This has been a great option for patients who are now triple-class refractory and further into their myeloma journey. The development of these new drugs represents really kind of a new era in myeloma. We’re having a lot of patients who are now exposed to more therapies with using three or four drug therapies in the first-line setting. So, having an extra line of therapy now further down the road has been a great option for a lot of patients. 

Understanding Myeloma Therapy Targets BCMA and GPRC5D

Understanding Myeloma Therapy Targets BCMA and GPRC5D from Patient Empowerment Network on Vimeo.

What are myeloma targets, and how do they impact the effectiveness of therapy? Dr. Krina Patel explains how treatments like bispecific antibodies and CAR T-cell therapy are using myeloma targets such as BCMA (B-cell maturation antigen) and GPRC5D (G protein-coupled receptor 5D) to kill myeloma cells. 

Dr. Krina Patel is an Associate Professor in the Department of Lymphoma/Myeloma at The University of Texas MD Anderson Cancer Center in Houston, Texas. Dr. Patel is involved in research and cares for patients with multiple myeloma.

Related Resources:

Will CAR T-Cell Therapy Be Approved for Earlier Lines of Myeloma Treatment

Will CAR T-Cell Therapy Be Approved for Earlier Lines of Myeloma Treatment?

How Is CAR T-Cell Therapy Research Advancing Myeloma Care?

How Is CAR T-Cell Therapy Research Advancing Myeloma Care?

How Can Myeloma Patients Access CAR T-Cell Therapy Clinical Trials?

How Can Myeloma Patients Access CAR T-Cell Therapy Clinical Trials?

Transcript:

Katherine:

We know that the currently approved bispecific antibody therapies target BCMA and GPRC5D. What are these targets precisely and how do they impact the effectiveness of the treatment? 

Dr. Krina Patel:

No, it’s a great question.  

And, again, so BCMA we’ve had for a little bit longer.  

We’ve known about it for a little bit longer, B cell maturation antigen, which definitely we’ve used as much as we can. So, we’ve had CAR Ts for it. We’ve had bispecifics for it. We’ve had antibody drug conjugates that we’ve attached to it. 

So, it’s a really good target that is mostly just on myeloma cells and on very few other cells in the body, for the most part, which is why it makes such a great target. The side effects really should happen only specifically against the myeloma; so, less side effects in terms of toxicity. That’s not 100 percent the case.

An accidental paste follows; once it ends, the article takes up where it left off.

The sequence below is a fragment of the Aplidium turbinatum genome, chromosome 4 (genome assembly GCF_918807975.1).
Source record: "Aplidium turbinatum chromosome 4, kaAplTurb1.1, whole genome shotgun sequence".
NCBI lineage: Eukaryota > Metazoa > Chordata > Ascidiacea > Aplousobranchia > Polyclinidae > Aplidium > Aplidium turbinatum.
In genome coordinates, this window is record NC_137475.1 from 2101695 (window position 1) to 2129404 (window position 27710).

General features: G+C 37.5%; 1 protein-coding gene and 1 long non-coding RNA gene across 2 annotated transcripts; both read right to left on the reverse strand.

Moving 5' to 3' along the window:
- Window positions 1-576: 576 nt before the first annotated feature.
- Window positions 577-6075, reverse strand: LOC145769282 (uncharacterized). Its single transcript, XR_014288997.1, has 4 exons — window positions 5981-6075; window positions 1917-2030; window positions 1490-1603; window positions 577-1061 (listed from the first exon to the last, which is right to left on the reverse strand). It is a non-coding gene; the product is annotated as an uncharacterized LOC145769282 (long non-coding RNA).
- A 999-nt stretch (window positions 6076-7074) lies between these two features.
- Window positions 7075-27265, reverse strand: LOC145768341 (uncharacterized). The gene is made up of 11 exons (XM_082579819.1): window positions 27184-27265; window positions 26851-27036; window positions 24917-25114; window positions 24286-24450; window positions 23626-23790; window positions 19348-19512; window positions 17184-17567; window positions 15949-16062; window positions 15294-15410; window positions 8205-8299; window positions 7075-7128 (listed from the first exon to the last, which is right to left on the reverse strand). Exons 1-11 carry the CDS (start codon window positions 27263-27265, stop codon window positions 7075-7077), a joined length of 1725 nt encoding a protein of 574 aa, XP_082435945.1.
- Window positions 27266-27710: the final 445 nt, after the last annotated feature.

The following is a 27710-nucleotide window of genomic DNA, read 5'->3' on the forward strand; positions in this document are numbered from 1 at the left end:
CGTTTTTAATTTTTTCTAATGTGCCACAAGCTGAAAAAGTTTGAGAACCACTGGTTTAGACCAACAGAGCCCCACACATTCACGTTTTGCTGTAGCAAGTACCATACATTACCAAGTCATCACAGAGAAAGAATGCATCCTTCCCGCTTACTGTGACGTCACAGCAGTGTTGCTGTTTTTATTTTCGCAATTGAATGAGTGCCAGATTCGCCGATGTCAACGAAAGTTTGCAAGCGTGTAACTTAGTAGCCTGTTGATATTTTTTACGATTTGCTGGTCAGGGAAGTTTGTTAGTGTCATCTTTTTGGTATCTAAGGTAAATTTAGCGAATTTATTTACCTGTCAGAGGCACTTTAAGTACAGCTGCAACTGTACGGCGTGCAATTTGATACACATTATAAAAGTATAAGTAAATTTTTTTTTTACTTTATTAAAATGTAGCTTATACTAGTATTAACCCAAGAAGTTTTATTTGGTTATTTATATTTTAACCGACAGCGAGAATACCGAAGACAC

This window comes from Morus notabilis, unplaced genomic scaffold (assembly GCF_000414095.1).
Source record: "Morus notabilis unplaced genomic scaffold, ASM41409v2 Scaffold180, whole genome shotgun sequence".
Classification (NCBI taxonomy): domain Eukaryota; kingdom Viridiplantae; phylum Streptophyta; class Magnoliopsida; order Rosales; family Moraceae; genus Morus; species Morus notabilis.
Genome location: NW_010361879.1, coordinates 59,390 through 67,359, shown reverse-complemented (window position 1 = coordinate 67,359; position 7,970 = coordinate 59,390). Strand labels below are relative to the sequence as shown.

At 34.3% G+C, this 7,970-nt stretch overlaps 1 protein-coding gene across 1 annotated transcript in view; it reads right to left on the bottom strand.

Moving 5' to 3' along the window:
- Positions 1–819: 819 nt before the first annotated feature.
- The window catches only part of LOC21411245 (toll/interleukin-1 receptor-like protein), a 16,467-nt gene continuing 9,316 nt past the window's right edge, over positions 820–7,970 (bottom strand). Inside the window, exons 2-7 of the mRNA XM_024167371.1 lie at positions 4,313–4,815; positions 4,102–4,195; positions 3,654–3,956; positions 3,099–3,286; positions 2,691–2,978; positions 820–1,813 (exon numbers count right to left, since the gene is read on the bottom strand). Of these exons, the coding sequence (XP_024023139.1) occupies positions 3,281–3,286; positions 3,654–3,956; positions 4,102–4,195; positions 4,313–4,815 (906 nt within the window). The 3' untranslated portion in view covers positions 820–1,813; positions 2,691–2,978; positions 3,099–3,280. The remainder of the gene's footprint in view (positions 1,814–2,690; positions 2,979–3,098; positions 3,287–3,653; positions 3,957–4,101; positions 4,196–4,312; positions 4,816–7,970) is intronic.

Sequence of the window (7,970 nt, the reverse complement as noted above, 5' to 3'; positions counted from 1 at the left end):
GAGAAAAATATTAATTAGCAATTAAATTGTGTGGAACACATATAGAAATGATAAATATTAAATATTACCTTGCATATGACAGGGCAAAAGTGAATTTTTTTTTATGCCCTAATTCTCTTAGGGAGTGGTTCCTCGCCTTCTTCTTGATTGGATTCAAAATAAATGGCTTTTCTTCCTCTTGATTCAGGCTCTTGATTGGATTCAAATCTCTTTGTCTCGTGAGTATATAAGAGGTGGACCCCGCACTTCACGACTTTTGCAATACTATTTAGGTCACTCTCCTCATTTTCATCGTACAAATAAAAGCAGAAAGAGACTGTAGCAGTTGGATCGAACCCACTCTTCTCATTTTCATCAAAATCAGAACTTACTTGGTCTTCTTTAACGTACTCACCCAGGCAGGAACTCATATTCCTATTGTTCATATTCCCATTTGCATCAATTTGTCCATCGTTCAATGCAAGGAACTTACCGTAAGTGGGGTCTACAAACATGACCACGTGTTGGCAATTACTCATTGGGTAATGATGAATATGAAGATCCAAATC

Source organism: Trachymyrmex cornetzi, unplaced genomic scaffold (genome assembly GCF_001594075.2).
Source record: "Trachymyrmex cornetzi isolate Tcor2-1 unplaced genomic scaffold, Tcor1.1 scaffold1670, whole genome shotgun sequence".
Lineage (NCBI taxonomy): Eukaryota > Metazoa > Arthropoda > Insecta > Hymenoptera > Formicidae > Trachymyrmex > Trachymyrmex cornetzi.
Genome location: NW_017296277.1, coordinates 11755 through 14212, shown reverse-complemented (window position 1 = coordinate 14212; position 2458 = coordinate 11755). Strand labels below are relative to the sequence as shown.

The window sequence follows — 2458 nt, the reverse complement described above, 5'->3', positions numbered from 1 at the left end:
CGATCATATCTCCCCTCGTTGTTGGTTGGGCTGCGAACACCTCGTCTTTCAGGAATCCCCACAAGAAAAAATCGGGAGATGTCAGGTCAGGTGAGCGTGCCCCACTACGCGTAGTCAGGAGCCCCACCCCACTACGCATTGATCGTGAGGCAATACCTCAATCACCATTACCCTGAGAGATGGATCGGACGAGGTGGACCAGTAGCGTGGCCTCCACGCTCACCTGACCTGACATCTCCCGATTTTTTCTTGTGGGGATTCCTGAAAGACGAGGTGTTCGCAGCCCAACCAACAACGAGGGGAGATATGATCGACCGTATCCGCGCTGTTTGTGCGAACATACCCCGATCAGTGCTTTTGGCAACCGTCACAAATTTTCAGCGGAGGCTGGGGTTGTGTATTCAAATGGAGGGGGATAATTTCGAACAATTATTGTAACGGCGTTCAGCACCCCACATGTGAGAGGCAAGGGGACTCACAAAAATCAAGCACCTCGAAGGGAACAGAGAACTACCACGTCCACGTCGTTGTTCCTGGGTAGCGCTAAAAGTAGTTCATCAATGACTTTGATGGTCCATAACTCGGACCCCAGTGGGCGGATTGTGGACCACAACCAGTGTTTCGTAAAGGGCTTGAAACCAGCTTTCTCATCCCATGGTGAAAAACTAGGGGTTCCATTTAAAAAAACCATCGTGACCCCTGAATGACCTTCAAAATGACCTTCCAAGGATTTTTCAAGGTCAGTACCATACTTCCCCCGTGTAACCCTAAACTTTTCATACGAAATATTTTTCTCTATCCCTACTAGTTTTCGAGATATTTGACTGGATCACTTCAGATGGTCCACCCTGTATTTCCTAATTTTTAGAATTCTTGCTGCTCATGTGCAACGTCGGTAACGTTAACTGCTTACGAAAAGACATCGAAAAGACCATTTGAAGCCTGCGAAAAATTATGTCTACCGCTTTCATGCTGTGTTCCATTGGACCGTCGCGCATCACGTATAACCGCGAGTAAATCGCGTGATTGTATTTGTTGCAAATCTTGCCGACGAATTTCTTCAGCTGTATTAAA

BCMA is in some other tissues, like maybe the nerves, and that’s why maybe we see this toxicity sometimes, potentially in the GI system. Some patients can have it in other places. If you have myeloma in, let’s say, areas like the kidney. If you have a plasmacytoma, it can go to the kidney, things like that.  

But again, for the most part, mostly on myeloma. And what’s really important about these targets is, once you get a treatment for it, what happens to that target. So, that’s a little bit different between these two targets. So, BCMA is a part of the proliferation of myeloma cells. So, it actually helps the myeloma cell survive. And so, the myeloma cells really want that BCMA on there. Now, for CAR T, for the most part, we don’t see people losing BCMA. We might see it go down in the myeloma cells that are left. For some patients, the expression can go down. But for the most part, we’ll see it come back up a few months later if the myeloma’s coming back.  

The way that resistance happens with BCMA is that, when people are on bispecifics, the other treatment, we can sometimes see the BCMA get mutated. And then, maybe the other therapies we have won’t go after it any more.  

So, again, it’s not common, but that’s sorta something we look at when we talk about sequencing therapy or which therapy should we use first. Then, GPRC5D’s a little different.  

So, again, mostly just on myeloma cells. But here, we do know it’s on something called epithelial cells, which is skin, nails, tongue. And that’s why some of the side effects that we see, especially with the bispecific that’s a standard of care already, talquetamab, is skin and nail changes. So, people can get sloughing of their hands and nails; that can get disrupted. And then, taste. People can actually have some significant taste loss, to the point that they can have weight loss from it.  

So, this is why that part is so important that if we have patients with these side effects, we need to hold the drug or decrease it; so, make sure we can turn those around. And then, the way GPRC5D is we think that it’s a little bit more likely that you can lose it once you get a treatment with GPRC5D that the myeloma can actually learn how to shed the antigen.  

So, again, this really becomes important when we talk about combination and sequencing of all these different therapies we have and what’s the best way to do it so that patients can have the best response and the longest response.

How Is CAR T-Cell Therapy Research Advancing Myeloma Care?

How Is CAR T-Cell Therapy Research Advancing Myeloma Care? from Patient Empowerment Network on Vimeo.

What progress is being made in furthering advancing CAR T-cell therapy for myeloma? Dr. Krina Patel discusses the manufacturing process for CAR T-cells, research updates for manufacturing CAR T-cells faster, and the benefits of bridging therapy for some patients.